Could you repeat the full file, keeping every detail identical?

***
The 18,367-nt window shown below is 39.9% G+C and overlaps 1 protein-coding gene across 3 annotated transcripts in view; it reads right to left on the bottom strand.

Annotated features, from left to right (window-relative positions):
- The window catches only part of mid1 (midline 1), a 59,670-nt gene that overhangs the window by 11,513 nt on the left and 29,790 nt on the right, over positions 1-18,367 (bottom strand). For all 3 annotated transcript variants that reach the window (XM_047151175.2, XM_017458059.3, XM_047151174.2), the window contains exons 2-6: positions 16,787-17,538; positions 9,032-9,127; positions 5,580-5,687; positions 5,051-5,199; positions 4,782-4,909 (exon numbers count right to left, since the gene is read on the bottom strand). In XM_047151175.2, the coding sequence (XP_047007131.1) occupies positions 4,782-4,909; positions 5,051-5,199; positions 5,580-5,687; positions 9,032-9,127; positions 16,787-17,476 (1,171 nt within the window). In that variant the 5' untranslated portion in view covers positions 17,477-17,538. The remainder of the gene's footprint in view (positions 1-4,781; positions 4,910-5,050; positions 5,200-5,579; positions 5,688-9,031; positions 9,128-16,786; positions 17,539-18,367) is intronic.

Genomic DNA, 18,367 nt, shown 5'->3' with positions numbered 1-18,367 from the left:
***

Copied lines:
The 18,367-nt window shown below is 39.9% G+C and overlaps 1 protein-coding gene across 3 annotated transcripts in view; it reads right to left on the bottom strand.

Annotated features, from left to right (window-relative positions):
- The window catches only part of mid1 (midline 1), a 59,670-nt gene that overhangs the window by 11,513 nt on the left and 29,790 nt on the right, over positions 1-18,367 (bottom strand). For all 3 annotated transcript variants that reach the window (XM_047151175.2, XM_017458059.3, XM_047151174.2), the window contains exons 2-6: positions 16,787-17,538; positions 9,032-9,127; positions 5,580-5,687; positions 5,051-5,199; positions 4,782-4,909 (exon numbers count right to left, since the gene is read on the bottom strand). In XM_047151175.2, the coding sequence (XP_047007131.1) occupies positions 4,782-4,909; positions 5,051-5,199; positions 5,580-5,687; positions 9,032-9,127; positions 16,787-17,476 (1,171 nt within the window). In that variant the 5' untranslated portion in view covers positions 17,477-17,538. The remainder of the gene's footprint in view (positions 1-4,781; positions 4,910-5,050; positions 5,200-5,579; positions 5,688-9,031; positions 9,128-16,786; positions 17,539-18,367) is intronic.

Genomic DNA, 18,367 nt, shown 5'->3' with positions numbered 1-18,367 from the left: